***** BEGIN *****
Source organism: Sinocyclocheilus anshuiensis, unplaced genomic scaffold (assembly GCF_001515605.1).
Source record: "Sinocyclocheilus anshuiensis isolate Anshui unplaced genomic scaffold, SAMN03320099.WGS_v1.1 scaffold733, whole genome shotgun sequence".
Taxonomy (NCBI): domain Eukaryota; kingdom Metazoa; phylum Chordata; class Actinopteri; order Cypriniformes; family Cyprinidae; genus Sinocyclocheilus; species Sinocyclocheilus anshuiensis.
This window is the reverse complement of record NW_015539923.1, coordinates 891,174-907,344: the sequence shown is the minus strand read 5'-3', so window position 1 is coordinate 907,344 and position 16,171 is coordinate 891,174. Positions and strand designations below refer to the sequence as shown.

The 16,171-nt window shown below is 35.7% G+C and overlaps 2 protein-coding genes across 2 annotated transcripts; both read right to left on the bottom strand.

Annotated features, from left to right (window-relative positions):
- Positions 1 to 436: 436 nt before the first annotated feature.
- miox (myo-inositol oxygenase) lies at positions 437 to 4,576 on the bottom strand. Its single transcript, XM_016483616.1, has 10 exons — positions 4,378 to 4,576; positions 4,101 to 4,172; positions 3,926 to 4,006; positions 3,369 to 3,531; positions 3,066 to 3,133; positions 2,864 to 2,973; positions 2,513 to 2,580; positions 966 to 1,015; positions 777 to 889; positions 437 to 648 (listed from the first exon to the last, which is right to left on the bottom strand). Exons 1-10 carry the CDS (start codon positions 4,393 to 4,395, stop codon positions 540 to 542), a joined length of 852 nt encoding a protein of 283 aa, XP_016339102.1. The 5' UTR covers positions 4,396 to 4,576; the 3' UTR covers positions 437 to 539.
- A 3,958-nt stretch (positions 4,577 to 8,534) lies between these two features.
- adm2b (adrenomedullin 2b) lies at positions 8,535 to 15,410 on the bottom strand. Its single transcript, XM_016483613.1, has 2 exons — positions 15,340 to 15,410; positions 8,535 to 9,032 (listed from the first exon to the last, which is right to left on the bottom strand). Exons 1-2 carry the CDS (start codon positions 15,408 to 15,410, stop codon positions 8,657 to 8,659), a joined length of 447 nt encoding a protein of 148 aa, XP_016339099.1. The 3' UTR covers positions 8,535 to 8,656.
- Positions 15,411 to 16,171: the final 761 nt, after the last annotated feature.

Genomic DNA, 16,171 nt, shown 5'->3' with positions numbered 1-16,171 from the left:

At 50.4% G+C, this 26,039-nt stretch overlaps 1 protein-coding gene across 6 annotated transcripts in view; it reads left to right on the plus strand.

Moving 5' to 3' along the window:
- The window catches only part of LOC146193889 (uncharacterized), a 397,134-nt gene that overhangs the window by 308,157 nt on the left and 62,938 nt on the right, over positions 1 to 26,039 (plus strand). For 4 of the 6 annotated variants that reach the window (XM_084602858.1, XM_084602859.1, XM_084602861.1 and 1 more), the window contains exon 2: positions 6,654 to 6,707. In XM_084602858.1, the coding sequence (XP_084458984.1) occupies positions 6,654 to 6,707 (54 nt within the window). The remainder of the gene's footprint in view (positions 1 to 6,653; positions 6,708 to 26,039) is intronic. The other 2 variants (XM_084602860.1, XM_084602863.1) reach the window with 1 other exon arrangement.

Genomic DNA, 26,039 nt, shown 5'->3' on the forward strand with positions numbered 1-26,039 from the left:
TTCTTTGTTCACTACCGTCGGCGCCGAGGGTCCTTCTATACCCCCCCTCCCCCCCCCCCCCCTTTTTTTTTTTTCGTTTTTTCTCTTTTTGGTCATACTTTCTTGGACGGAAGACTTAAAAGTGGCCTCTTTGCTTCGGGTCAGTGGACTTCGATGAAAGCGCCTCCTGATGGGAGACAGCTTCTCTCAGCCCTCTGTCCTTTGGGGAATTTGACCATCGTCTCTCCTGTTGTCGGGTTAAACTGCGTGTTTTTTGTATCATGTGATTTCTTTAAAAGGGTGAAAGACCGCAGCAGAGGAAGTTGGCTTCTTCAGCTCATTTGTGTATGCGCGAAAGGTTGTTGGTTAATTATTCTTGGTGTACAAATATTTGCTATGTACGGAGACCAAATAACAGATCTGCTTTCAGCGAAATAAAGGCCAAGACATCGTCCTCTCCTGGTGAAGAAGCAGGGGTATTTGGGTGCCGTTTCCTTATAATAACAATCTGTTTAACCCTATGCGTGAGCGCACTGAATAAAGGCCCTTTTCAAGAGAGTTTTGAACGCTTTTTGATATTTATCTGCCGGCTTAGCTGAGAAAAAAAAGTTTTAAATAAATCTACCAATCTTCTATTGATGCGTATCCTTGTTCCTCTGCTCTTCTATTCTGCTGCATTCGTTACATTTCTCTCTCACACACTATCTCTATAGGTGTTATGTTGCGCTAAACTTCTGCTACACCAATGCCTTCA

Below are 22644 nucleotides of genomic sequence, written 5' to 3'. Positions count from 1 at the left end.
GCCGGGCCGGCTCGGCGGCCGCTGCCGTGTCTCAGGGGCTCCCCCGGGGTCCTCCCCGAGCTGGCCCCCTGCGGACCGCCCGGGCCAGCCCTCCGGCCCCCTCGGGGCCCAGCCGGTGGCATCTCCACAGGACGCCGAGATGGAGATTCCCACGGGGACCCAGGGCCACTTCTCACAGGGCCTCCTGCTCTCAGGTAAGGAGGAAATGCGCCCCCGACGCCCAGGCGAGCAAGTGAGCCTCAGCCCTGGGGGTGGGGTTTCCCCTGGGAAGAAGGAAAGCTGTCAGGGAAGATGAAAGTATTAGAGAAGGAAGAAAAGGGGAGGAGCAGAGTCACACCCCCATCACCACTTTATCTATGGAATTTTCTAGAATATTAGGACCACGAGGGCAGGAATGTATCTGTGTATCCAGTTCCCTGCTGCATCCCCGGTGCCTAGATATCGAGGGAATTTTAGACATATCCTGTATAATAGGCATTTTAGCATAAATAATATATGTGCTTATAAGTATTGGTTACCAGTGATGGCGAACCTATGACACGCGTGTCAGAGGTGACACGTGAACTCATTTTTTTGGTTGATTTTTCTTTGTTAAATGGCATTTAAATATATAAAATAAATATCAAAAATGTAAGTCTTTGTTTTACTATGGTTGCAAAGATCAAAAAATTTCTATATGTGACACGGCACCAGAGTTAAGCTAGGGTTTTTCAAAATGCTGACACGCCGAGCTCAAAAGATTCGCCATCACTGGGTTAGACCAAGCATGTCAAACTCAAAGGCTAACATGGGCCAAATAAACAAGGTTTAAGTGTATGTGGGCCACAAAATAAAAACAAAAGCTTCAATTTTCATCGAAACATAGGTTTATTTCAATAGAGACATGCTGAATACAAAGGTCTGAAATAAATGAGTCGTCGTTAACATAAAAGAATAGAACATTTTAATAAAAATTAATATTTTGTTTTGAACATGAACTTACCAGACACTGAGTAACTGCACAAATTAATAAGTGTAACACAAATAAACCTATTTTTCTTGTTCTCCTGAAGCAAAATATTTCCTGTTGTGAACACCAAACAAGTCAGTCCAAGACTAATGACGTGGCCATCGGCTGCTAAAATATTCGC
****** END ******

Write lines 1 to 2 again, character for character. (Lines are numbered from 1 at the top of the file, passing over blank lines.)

Source organism: Sinocyclocheilus anshuiensis, unplaced genomic scaffold (assembly GCF_001515605.1).
Source record: "Sinocyclocheilus anshuiensis isolate Anshui unplaced genomic scaffold, SAMN03320099.WGS_v1.1 scaffold733, whole genome shotgun sequence".